What does dignity mean to you?

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04 January 2012

What does dignity mean to you?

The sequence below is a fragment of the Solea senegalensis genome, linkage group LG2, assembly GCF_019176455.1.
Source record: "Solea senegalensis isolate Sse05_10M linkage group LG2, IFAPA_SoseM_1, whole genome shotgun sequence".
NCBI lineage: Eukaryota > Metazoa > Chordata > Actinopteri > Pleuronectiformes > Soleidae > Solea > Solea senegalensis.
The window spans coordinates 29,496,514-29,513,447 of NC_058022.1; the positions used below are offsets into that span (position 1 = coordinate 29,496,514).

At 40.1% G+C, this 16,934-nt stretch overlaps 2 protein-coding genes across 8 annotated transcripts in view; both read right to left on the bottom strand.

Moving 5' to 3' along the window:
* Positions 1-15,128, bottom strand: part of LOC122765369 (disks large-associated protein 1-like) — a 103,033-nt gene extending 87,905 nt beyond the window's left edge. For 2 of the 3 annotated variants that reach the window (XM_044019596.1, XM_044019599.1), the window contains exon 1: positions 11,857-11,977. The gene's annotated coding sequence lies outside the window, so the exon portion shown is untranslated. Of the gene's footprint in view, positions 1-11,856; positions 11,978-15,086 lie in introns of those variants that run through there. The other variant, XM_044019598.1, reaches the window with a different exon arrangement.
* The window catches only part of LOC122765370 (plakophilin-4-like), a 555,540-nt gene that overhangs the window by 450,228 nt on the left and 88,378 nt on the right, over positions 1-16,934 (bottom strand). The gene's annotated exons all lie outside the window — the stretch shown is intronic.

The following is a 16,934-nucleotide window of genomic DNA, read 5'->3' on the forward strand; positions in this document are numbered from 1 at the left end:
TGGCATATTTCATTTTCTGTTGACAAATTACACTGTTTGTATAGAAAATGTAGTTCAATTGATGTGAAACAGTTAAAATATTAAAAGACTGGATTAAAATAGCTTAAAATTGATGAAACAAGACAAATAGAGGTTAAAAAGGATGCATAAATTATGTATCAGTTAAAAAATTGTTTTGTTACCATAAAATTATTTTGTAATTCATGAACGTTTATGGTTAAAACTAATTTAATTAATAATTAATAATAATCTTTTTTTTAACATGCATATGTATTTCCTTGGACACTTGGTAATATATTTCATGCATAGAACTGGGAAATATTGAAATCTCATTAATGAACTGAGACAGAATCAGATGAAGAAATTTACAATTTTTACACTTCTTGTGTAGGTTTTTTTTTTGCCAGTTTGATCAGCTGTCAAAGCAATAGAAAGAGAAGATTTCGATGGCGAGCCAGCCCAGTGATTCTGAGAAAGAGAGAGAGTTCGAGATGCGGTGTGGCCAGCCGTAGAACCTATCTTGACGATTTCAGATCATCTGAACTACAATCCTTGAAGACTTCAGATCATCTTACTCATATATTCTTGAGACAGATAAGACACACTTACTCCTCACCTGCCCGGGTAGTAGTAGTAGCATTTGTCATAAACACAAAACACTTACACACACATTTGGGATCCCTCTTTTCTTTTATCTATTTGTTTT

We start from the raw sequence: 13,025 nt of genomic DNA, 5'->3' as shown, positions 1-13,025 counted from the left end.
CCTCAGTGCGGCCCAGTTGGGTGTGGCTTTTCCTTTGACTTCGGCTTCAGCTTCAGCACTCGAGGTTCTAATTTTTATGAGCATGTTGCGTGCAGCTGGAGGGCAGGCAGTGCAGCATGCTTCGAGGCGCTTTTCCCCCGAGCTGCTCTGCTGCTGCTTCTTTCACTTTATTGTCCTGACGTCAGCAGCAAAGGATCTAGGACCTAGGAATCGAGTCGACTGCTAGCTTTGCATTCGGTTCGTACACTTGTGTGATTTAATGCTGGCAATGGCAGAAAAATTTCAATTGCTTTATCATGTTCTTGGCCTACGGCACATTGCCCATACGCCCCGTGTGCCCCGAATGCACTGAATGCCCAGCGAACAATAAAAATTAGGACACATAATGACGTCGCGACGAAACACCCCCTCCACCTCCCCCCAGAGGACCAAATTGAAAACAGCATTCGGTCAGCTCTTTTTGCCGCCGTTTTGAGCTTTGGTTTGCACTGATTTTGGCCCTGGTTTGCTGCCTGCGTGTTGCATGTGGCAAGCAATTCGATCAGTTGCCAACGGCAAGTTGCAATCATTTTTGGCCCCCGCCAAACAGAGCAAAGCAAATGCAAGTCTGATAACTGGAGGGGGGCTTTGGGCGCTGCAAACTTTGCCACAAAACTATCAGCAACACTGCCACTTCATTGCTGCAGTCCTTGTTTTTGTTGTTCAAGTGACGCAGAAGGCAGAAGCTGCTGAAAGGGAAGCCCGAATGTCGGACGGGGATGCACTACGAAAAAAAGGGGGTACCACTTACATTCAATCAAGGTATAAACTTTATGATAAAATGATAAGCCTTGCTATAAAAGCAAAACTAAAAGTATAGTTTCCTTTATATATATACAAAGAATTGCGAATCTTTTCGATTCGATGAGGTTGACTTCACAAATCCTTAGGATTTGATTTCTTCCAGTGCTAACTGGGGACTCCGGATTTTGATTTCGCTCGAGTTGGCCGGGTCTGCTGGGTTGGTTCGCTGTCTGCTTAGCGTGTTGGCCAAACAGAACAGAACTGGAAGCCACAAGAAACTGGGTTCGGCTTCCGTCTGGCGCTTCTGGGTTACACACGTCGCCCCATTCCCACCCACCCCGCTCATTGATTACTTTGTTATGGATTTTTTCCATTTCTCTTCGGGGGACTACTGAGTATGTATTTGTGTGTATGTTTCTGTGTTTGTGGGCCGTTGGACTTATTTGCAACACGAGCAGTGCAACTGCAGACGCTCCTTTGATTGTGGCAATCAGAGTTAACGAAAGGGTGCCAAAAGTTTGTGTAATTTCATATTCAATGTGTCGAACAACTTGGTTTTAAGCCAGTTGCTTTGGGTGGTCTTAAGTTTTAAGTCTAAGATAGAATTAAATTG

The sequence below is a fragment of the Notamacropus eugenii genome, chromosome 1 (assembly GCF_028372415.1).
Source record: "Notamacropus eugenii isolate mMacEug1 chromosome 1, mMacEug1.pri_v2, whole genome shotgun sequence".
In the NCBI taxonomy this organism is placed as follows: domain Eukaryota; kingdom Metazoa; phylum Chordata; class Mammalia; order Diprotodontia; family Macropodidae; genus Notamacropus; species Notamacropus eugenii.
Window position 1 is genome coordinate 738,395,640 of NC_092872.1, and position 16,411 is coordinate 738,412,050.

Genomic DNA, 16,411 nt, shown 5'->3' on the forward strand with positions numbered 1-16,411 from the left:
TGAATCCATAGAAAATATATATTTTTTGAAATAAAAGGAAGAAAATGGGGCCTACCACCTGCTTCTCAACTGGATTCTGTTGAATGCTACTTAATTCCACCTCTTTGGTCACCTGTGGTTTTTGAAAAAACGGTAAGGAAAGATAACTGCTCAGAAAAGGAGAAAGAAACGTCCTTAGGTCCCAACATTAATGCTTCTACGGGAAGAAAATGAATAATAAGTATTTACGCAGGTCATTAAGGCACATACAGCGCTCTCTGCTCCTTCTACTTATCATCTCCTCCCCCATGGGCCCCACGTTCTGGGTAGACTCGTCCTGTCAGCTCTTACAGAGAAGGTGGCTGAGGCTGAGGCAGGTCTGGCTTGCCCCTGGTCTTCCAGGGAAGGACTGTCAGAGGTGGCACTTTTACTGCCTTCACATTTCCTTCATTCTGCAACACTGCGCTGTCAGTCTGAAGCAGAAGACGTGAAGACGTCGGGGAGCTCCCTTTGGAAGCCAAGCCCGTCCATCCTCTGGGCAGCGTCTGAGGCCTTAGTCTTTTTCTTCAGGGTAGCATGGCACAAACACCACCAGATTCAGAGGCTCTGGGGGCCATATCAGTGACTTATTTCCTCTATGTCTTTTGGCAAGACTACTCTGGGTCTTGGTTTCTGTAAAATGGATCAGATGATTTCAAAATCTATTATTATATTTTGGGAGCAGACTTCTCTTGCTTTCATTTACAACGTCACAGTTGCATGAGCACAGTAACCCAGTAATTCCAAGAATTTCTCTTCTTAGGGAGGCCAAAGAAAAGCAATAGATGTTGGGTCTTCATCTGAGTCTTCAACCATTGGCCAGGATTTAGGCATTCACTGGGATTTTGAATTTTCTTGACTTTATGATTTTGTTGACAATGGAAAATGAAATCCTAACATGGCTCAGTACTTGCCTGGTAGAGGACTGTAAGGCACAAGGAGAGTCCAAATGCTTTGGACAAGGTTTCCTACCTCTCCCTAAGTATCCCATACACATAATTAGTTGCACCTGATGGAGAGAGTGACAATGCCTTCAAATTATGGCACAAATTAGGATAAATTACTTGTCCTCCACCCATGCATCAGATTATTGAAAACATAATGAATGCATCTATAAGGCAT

<p>&lt;h2&gt;Dignity is at the core of everything Helping Hands does.&amp;nbsp; We recently asked some of our dedicated Carers exactly what &amp;ldquo;dignity&amp;rdquo; means to them:&lt;br /&gt; &amp;nbsp;&lt;/h2&gt; &lt;strong&gt;Sheila&lt;/strong&gt;&lt;/p&gt; &lt;p&gt;&amp;ldquo;Well, for me it is thinking of my clients&amp;rsquo; feelings and respect towards another person.&lt;/p&gt; &lt;p&gt;My client has sadly lost the sense of smell, so when I&amp;rsquo;m helping him with personal care I always tell him he is fresh and clean and I make sure his house smells nice as he often has guests and family come to visit. If I am cooking and the house smells of a lovely fresh baked cake, I make sure I tell him – he may not be able to smell it but telling him evokes a nice memories for him.&lt;/p&gt; &lt;p&gt;Everything we do is about ensuring dignity is maintained. It may be as simple as helping my client stay clean while he is eating, by gently cleaning his hands or wiping away a small food mark on his mouth so that he feels good about himself.&amp;nbsp; Or as important as making sure that he has enough towels to ensure privacy during personal care.&amp;nbsp; He is entitled to have this time and privacy…I make sure I give him his own space when he wants it.&amp;rdquo;&lt;/p&gt; &lt;p&gt;&lt;strong&gt;Hilda&lt;/strong&gt;&lt;/p&gt; &lt;p&gt;&amp;ldquo;Dignity to me is quite simple. We are all human and the saying &amp;quot;treat people how you would want to be treated&amp;quot; is so true! When I am looking after someone I just think about how much dignity is important to me and I make sure I do my best do maintain their dignity as much as I can!&amp;rdquo;&lt;/p&gt; &lt;p&gt;&lt;strong&gt;Stephanie&lt;/strong&gt;&lt;/p&gt; &lt;p&gt;&amp;ldquo;Dignity is an important thing in so many ways. Whoever I look after no matter their disability whether physical, mental or a learning disability, I make sure I treat them exactly how I want to be treated; with respect and kindness – helping them live a fulfilled life. I definitely agree that the little things count, such as closing the door when your client is using the toilet and telling them to give you a shout when they&amp;rsquo;re ready rather than just standing there watching them. This makes a huge difference because I know that I wouldn’t like to be watched while I&amp;rsquo;m using the loo!&lt;/p&gt; &lt;p&gt;You want to help the client feel confident and comfortable in their own home by remembering that we are there to assist them, which means giving them lots of choices. If they can decide what they want to wear ask them, chat with them about what they’d like to eat, don’t choose for them!&lt;/p&gt; &lt;p&gt;It sounds like simple stuff but taking these little things away from someone can affect them in a negative way. I always knock before I enter someone’s room and wait to be invited in. Privacy is key to providing dignity in care.&amp;rdquo;&lt;br /&gt; &amp;nbsp;&lt;br /&gt; &amp;nbsp;&lt;br /&gt; Janika&lt;br /&gt; &amp;nbsp;&lt;/p&gt; &lt;p&gt;&amp;nbsp;&amp;ldquo;I think dignity is about being sensitive to client&amp;rsquo;s moods and learning how to respond to them.&amp;nbsp; Sometimes a client, like anyone, can be have a bad day, if they are rude to you approach the situation calmly and respectfully, don&amp;rsquo;t take offense and try and find out what is wrong.&lt;br /&gt; &amp;nbsp;&lt;br /&gt; I have been in so many situations where the client&amp;rsquo;s dignity could have been affected if I hadn&amp;rsquo;t known how to handle the situation. For example, in the past a client has had a little &amp;quot;accident&amp;quot; and they didn’t notice and someone else was in the room. Rather than drawing attention to the situation I let the client know quietly and we handled the situation. I explained it was alright and that it wasn’t a problem and they went back in the room to join their guest without the guest knowing what had happened.&amp;rdquo;&lt;br /&gt; &amp;nbsp;&lt;/p&gt;</p>

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